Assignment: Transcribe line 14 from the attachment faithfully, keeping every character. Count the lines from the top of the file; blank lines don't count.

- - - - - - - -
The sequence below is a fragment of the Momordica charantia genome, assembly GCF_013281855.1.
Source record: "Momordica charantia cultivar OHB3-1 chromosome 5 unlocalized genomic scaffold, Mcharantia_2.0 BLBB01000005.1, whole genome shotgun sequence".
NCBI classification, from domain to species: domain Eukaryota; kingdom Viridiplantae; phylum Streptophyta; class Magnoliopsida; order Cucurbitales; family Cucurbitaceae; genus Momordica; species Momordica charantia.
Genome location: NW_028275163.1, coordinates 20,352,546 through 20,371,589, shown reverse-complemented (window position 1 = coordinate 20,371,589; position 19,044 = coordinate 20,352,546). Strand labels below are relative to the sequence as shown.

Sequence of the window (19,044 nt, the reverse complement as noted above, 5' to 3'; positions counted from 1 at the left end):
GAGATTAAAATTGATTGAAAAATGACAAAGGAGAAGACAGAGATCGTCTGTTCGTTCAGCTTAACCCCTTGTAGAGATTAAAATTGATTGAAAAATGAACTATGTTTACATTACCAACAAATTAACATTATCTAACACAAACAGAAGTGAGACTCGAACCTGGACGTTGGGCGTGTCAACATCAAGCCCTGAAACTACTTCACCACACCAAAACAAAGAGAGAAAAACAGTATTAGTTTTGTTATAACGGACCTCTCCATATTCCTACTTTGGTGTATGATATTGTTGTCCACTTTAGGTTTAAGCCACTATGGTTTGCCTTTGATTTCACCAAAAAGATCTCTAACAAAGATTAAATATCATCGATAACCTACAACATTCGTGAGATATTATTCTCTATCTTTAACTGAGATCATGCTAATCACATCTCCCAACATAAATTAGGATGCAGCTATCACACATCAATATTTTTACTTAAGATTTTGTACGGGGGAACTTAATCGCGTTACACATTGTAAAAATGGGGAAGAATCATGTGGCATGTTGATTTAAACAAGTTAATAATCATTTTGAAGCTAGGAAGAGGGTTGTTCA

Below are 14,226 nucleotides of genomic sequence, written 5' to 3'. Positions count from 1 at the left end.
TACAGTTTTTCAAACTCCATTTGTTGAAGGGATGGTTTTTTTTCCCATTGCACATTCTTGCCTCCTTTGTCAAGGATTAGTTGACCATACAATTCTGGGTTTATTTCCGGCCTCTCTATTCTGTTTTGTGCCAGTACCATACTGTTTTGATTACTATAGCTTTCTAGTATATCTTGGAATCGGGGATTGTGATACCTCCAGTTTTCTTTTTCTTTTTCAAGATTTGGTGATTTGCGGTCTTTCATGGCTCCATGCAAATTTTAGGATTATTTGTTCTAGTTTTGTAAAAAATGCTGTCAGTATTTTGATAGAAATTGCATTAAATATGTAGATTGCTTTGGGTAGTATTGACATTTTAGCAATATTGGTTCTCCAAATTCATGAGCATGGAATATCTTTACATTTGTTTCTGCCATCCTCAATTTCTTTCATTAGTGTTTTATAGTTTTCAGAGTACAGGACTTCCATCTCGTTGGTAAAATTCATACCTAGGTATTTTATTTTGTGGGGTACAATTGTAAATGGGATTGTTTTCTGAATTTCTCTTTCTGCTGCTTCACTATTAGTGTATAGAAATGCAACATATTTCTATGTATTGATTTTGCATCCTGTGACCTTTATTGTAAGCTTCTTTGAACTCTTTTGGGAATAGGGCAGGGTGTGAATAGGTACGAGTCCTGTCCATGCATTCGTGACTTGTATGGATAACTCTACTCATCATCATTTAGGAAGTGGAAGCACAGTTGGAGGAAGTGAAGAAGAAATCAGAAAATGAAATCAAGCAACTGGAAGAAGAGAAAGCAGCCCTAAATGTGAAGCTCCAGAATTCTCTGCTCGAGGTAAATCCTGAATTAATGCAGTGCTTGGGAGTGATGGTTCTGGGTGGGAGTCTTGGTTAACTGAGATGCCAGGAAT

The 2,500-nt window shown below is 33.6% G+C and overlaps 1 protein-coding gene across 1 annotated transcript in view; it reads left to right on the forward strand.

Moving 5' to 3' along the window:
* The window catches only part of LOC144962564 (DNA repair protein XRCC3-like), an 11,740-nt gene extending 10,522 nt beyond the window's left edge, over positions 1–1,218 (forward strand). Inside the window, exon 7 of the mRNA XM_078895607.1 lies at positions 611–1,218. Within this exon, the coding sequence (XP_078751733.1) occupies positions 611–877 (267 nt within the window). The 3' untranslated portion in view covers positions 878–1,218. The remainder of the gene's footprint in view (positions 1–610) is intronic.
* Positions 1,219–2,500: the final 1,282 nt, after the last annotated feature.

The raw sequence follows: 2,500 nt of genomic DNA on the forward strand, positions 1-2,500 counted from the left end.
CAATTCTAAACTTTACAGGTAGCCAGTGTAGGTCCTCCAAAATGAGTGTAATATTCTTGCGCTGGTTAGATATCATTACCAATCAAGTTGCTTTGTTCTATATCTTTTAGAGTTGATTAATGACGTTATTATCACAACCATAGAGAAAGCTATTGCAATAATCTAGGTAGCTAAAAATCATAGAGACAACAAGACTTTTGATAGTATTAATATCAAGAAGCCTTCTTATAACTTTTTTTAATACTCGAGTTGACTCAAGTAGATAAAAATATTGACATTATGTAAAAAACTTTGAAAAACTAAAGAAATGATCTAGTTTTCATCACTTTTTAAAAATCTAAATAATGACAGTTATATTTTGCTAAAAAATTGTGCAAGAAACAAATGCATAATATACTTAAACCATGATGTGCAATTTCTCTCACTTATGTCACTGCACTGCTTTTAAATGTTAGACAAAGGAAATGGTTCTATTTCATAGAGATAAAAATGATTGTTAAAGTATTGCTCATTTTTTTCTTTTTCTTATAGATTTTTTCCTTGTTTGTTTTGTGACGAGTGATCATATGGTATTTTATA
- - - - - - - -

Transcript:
CAATTCTAAACTTTACAGGTAGCCAGTGTAGGTCCTCCAAAATGAGTGTAATATTCTTGCGCTGGTTAGATATCATTACCAATCAAGTTGCTTTGTTCTATATCTTTTAGAGTTGATTAATGACGTTATTATCACAACCATAGAGAAAGCTATTGCAATAATCTAGGTAGCTAAAAATCATAGAGACAACAAGACTTTTGATAGTATTAATATCAAGAAGCCTTCTTATAACTTTTTTTAATACTCGAGTTGACTCAAGTAGATAAAAATATTGACATTATGTAAAAAACTTTGAAAAACTAAAGAAATGATCTAGTTTTCATCACTTTTTAAAAATCTAAATAATGACAGTTATATTTTGCTAAAAAATTGTGCAAGAAACAAATGCATAATATACTTAAACCATGATGTGCAATTTCTCTCACTTATGTCACTGCACTGCTTTTAAATGTTAGACAAAGGAAATGGTTCTATTTCATAGAGATAAAAATGATTGTTAAAGTATTGCTCATTTTTTTCTTTTTCTTATAGATTTTTTCCTTGTTTGTTTTGTGACGAGTGATCATATGGTATTTTATA